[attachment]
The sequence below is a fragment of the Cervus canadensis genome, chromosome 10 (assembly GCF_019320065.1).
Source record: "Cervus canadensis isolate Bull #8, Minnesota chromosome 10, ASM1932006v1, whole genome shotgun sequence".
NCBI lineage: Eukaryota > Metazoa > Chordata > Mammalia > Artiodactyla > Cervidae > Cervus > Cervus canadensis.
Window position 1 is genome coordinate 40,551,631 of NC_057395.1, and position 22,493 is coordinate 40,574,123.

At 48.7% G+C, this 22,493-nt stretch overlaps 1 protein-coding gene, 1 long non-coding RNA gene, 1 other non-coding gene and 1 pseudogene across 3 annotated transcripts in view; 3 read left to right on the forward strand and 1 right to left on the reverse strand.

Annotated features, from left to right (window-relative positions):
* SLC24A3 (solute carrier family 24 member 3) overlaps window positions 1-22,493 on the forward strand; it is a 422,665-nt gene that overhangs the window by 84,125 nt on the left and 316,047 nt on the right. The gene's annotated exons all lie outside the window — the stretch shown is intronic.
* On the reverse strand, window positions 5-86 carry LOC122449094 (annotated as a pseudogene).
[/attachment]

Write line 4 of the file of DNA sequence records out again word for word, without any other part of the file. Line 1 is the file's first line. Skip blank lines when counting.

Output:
Window position 1 is genome coordinate 40,551,631 of NC_057395.1, and position 22,493 is coordinate 40,574,123.